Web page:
Waren (2000, JSR) also notes the pressed flower analogy: "I feel the "rose" is also symbolic of Miss Emily wanting to have something she loved and that was precious that she could hold onto forever. The reasoning behind her wanting to keep the bodies of her father and Homer to me was like when you press a beautiful rose between the pages of a book to keep it till eternity, only to find that it has dried and shriveled up just as the bodies did."

Jason (2003) considers an ancient symbolic meaning of roses vs. barren Emily: "Her appellation throughout the story shifts from 'Miss Emily,' emphasizing her virginal and unmarried state, to 'poor Emily,' suggesting the despoiled virgin. The title of the story is 'A Rose for Emily.' The virginal 'Miss' is absent in the title, and a rose is a medieval symbol for vagina. As such, the title would read 'A Vagina for Emily.' Furthermore, Homer is lying in an attitude of embrace as if anticipating or completing sexual activity. And he is a cuckold, a term that by definition can apply only to a married man, even if married only by deed. Marriage--not virginity--is Emily's primary concern. If Emily marries Homer, she must give up her Grierson name--with all its implied worth--to take Homer Barron's name. 'Barron' is a homophone for two words: 'baron' and 'barren.' Homer is not a noble baron, worthy of a Grierson, but a common day-laborer. As his wife, Emily would be barren of social position; but without him Emily is literally barren of childbearing and physical and emotional intimacy."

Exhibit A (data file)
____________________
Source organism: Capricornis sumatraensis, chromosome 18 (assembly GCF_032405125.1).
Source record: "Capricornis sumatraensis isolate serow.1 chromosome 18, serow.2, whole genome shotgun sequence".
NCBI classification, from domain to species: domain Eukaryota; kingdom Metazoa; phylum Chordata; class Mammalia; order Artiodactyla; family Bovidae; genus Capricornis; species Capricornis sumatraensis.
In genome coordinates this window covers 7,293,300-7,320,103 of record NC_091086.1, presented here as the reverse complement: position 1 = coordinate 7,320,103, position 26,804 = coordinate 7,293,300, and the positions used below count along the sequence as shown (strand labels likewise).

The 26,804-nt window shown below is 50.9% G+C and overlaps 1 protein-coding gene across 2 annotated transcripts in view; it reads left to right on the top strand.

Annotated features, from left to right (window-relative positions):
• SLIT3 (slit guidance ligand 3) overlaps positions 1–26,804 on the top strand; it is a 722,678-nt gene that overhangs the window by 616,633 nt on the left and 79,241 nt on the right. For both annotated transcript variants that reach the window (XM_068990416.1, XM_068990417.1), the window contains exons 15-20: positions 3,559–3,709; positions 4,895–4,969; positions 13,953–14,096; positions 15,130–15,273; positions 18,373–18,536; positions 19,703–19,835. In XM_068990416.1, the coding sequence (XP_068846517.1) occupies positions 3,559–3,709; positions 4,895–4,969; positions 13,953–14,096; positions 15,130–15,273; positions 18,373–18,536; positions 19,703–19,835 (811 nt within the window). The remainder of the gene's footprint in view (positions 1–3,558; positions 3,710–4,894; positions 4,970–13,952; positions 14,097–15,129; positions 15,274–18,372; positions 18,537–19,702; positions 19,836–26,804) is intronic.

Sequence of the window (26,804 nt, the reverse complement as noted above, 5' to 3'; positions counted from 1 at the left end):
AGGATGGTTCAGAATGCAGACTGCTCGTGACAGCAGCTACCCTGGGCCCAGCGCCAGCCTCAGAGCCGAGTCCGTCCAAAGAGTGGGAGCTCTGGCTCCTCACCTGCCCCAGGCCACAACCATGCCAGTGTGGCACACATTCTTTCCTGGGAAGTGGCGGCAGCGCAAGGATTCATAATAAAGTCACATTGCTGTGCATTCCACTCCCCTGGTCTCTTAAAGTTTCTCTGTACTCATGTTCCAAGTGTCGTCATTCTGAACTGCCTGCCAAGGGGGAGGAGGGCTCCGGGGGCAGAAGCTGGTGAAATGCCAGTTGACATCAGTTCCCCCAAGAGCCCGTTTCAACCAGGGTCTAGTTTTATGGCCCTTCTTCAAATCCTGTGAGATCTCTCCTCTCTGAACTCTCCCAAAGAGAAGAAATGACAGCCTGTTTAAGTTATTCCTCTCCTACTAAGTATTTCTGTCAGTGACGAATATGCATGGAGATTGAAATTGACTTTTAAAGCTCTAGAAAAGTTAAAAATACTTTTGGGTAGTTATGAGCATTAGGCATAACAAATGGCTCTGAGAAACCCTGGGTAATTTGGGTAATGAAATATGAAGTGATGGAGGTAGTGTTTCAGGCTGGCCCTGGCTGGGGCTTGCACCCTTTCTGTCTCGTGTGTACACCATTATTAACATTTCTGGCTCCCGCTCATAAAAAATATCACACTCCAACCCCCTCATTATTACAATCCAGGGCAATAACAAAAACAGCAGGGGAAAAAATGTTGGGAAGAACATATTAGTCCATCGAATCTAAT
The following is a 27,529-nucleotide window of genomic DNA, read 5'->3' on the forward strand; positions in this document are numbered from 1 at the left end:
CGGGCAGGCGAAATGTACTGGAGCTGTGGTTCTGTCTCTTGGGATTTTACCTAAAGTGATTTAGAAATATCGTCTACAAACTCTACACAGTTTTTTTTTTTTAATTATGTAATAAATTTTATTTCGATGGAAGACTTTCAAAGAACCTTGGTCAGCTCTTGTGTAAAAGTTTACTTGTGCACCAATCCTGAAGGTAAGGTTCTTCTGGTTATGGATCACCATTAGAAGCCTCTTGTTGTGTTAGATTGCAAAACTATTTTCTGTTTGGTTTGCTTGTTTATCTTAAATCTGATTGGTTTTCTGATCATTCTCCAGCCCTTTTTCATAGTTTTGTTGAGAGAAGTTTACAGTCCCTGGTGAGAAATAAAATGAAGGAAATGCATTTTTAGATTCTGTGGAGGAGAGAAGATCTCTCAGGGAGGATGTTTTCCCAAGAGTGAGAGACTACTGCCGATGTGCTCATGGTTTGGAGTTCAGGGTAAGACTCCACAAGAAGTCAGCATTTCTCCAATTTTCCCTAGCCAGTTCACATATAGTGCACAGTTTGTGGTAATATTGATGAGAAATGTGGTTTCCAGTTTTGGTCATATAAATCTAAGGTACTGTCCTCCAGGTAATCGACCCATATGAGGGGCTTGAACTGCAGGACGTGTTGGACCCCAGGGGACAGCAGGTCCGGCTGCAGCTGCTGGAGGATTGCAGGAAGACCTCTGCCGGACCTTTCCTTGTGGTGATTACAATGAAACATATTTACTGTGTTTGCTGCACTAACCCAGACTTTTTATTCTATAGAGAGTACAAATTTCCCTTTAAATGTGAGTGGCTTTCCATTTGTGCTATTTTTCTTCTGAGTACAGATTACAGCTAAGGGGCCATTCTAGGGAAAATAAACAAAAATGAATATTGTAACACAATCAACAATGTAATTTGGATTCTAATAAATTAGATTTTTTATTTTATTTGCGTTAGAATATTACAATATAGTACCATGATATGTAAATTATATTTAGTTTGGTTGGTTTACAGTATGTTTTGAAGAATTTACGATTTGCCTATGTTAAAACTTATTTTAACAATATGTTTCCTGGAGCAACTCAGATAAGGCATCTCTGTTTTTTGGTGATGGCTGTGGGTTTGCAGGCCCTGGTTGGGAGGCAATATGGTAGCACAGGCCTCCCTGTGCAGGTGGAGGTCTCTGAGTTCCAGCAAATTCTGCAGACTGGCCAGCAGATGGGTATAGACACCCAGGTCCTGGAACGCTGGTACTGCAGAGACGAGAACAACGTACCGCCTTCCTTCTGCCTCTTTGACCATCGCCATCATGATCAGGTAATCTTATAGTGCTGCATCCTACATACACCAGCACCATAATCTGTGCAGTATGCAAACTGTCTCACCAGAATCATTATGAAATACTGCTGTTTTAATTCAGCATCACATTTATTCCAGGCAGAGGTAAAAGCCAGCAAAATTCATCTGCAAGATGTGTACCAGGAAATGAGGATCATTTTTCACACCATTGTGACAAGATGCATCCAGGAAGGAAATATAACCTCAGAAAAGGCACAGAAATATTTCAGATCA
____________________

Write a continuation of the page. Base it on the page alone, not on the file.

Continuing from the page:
bulletOne later essay includes these ideas, unfortunately, sometimes with identical wording and no attribution
or credit to the source, which might have been the comment above or this undated essay.  Thanks to Prof. Deborah S. Koelling of Northwest College in Powell, Wyoming, for alerting me to the overlap in these three online documents.  (It's possible, of course, that all three are borrowing from an unstated print source that is not online.)  Regardless of the overlapping wording, students of the story may benefit from the ideas here and in the larger essays referenced here.  For example, the undated essay references a Faulkner novel for the notion that "virginity" is a male invention, which gives one perspective on the enforcer of virginity, Emily's father, in this short story.